Is My Toothache Considered a Dental Emergency?

Apr 02, 2024
Is My Toothache Considered a Dental Emergency?
A toothache always signals a problem needing dental care, but not all toothaches are emergencies. So, how do you decide if your toothache warrants same-day attention? By answering three simple questions.

Toothache pain may come and go and range from mild to excruciating. No matter what symptoms you have, you can be sure of one thing: The dental problem causing your toothache won’t heal without treatment. Instead, it keeps getting worse, causing more pain and leading to tooth loss.

 At Fremaux Dental Care, Britney Beard, DDS, understands the urgency of relieving your pain. That’s why she offers same-day emergency dentistry for people of all ages.

Most people wonder if they need to schedule a same-day appointment for a toothache or if they can put off seeing the dentist. Let these three questions guide your decision:

Question 1: How severe is your pain? 

Mild pain can usually wait a few days, but a severe toothache always needs immediate dental care. Though everyone has different sensitivity levels, the severity of your pain reflects the extent of the underlying problem.

Excruciating pain is a red flag that you have extensive tooth decay, a pulp infection (abscessed tooth), or an injury deep enough to reach the pulp (in the center of each tooth where nerves reside).

You need rapid treatment for an extreme toothache to:

Ease your pain

Severe pain makes it hard or impossible to eat, drink, or brush your teeth. The only way to get fast relief is to treat the underlying dental condition.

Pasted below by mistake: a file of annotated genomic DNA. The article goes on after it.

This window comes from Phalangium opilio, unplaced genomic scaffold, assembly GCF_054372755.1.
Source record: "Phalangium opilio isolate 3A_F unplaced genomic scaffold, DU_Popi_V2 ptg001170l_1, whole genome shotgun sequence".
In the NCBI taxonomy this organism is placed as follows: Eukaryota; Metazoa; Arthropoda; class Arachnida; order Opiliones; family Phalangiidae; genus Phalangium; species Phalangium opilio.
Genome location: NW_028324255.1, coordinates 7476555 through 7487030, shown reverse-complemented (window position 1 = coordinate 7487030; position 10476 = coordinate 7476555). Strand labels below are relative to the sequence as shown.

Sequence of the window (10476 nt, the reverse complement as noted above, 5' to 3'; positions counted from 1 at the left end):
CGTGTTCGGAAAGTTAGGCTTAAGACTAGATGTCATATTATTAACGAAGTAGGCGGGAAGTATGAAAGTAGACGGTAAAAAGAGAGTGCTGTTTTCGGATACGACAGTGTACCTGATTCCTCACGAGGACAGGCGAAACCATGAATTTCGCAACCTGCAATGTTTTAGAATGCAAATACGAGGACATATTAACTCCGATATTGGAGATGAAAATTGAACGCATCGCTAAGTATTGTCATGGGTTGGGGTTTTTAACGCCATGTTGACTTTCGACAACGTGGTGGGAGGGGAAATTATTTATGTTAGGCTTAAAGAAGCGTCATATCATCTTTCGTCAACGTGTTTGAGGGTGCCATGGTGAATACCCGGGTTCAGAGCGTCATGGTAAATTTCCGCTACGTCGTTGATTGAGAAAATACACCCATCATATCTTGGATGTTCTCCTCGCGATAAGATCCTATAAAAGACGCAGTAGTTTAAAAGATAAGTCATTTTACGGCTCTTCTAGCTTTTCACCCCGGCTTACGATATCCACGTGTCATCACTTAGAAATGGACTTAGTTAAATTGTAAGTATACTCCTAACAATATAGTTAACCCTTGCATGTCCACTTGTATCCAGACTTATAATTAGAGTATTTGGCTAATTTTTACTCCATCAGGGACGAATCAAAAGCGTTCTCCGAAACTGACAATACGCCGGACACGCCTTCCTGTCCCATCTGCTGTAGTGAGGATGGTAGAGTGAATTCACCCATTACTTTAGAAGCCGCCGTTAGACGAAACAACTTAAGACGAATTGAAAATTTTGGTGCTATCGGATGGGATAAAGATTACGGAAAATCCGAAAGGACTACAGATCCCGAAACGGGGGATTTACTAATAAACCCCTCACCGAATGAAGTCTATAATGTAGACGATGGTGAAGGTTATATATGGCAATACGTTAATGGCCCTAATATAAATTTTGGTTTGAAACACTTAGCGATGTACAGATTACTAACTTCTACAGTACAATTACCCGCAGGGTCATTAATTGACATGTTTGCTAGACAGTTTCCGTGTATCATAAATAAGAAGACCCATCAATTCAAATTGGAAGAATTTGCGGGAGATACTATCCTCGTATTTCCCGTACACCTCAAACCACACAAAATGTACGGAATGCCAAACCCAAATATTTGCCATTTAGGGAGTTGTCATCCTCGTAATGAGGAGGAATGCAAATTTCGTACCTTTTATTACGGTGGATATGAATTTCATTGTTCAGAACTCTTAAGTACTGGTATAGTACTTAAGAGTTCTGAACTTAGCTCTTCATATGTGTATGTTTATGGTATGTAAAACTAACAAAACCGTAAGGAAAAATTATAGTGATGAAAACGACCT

Save your tooth

By the time you have a severe toothache, the inflammation has likely damaged the nerves and blood vessels, spread into your gums, and eroded the jawbone, putting you at risk of losing the tooth.

Protect your health

Dental infections can get into your bloodstream, carry bacteria throughout your body, and cause systemic inflammation. This type of inflammation contributes to chronic health conditions, including Type 2 diabetes and heart disease.

Question 2: How long have you had a toothache?

You should schedule a checkup for a mild toothache or occasional twinges of pain that come and go, but they don’t need emergency care.

You need an emergency appointment if your pain lasts longer than two days or any of the following symptoms accompany your toothache:

  • Fever
  • Swollen gums
  • Red gums
  • Earache
  • Small lump on your gum
  • Swollen face, neck, or jaw
  • Bad taste in your mouth
  • Pain when biting or chewing
  • Sensitivity to hot or cold 

These symptoms alert you to an underlying infection or serious dental problem.

Question 3: Did you lose a filling, bridge, or other restoration? 

Dental restorations include fillings, crowns, bridges, veneers, bridges, implants, and dentures. Although they usually last a long time, they eventually loosen and fall out.

While you need prompt attention to replace the restoration and protect the tooth, losing a restoration isn’t an emergency unless you’re in pain or the tooth has sharp, uncomfortable edges. 

Self-care for a toothache

Self-care may ease your pain while you wait for your appointment. Begin by gently brushing and flossing (if pain allows) to eliminate food particles that might irritate a cavity or sensitive area. 

Rinsing with warm salt water often provides temporary pain relief and helps ease inflammation. Mix one cup of warm water with one-half teaspoon of salt, swish it around, and spit it out. 

You can also take ibuprofen or acetaminophen. However, don’t put aspirin (or other pain relievers) against the tooth. Their ingredients may injure your gums. 

Schedule a dental appointment

Whether you need emergency care or not, don’t wait to schedule a dental appointment. Identifying and treating the source of your toothache is the only way to stop the pain and prevent a worse (and more painful) problem.

If you’re not sure whether your toothache is an emergency, call Fremaux Dental Care. We’ll quickly assess your symptoms and recommend the best course of action.